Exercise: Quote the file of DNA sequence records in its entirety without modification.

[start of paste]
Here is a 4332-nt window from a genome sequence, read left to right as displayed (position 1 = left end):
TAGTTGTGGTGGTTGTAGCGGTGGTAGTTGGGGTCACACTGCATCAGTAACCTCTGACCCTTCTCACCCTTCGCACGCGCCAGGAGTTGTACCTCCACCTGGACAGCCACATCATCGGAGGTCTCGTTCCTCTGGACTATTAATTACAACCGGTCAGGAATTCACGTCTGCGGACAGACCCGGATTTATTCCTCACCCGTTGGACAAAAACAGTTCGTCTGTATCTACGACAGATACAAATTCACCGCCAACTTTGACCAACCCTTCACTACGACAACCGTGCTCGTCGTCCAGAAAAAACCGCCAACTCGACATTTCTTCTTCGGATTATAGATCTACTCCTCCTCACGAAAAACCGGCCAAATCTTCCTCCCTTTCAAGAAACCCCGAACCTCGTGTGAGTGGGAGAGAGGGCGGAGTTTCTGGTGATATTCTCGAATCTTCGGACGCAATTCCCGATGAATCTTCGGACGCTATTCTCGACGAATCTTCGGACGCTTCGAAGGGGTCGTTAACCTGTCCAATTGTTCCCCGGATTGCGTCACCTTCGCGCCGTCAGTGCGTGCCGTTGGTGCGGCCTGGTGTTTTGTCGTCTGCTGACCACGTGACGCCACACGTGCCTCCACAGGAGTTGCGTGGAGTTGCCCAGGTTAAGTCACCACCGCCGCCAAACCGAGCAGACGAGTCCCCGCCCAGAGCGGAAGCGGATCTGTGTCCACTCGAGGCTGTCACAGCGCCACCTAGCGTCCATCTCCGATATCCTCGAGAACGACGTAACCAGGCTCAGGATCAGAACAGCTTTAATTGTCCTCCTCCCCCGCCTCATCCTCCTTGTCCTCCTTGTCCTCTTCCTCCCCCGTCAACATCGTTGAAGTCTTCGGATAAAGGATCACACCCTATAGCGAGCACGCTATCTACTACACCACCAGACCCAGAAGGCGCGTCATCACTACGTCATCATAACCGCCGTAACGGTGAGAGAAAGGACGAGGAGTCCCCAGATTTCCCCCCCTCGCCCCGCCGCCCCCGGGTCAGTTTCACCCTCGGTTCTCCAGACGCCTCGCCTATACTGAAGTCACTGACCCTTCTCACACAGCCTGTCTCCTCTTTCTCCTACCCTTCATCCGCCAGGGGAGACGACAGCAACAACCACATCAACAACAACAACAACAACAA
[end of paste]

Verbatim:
Here is a 4332-nt window from a genome sequence, read left to right as displayed (position 1 = left end):
TAGTTGTGGTGGTTGTAGCGGTGGTAGTTGGGGTCACACTGCATCAGTAACCTCTGACCCTTCTCACCCTTCGCACGCGCCAGGAGTTGTACCTCCACCTGGACAGCCACATCATCGGAGGTCTCGTTCCTCTGGACTATTAATTACAACCGGTCAGGAATTCACGTCTGCGGACAGACCCGGATTTATTCCTCACCCGTTGGACAAAAACAGTTCGTCTGTATCTACGACAGATACAAATTCACCGCCAACTTTGACCAACCCTTCACTACGACAACCGTGCTCGTCGTCCAGAAAAAACCGCCAACTCGACATTTCTTCTTCGGATTATAGATCTACTCCTCCTCACGAAAAACCGGCCAAATCTTCCTCCCTTTCAAGAAACCCCGAACCTCGTGTGAGTGGGAGAGAGGGCGGAGTTTCTGGTGATATTCTCGAATCTTCGGACGCAATTCCCGATGAATCTTCGGACGCTATTCTCGACGAATCTTCGGACGCTTCGAAGGGGTCGTTAACCTGTCCAATTGTTCCCCGGATTGCGTCACCTTCGCGCCGTCAGTGCGTGCCGTTGGTGCGGCCTGGTGTTTTGTCGTCTGCTGACCACGTGACGCCACACGTGCCTCCACAGGAGTTGCGTGGAGTTGCCCAGGTTAAGTCACCACCGCCGCCAAACCGAGCAGACGAGTCCCCGCCCAGAGCGGAAGCGGATCTGTGTCCACTCGAGGCTGTCACAGCGCCACCTAGCGTCCATCTCCGATATCCTCGAGAACGACGTAACCAGGCTCAGGATCAGAACAGCTTTAATTGTCCTCCTCCCCCGCCTCATCCTCCTTGTCCTCCTTGTCCTCTTCCTCCCCCGTCAACATCGTTGAAGTCTTCGGATAAAGGATCACACCCTATAGCGAGCACGCTATCTACTACACCACCAGACCCAGAAGGCGCGTCATCACTACGTCATCATAACCGCCGTAACGGTGAGAGAAAGGACGAGGAGTCCCCAGATTTCCCCCCCTCGCCCCGCCGCCCCCGGGTCAGTTTCACCCTCGGTTCTCCAGACGCCTCGCCTATACTGAAGTCACTGACCCTTCTCACACAGCCTGTCTCCTCTTTCTCCTACCCTTCATCCGCCAGGGGAGACGACAGCAACAACCACATCAACAACAACAACAACAACAA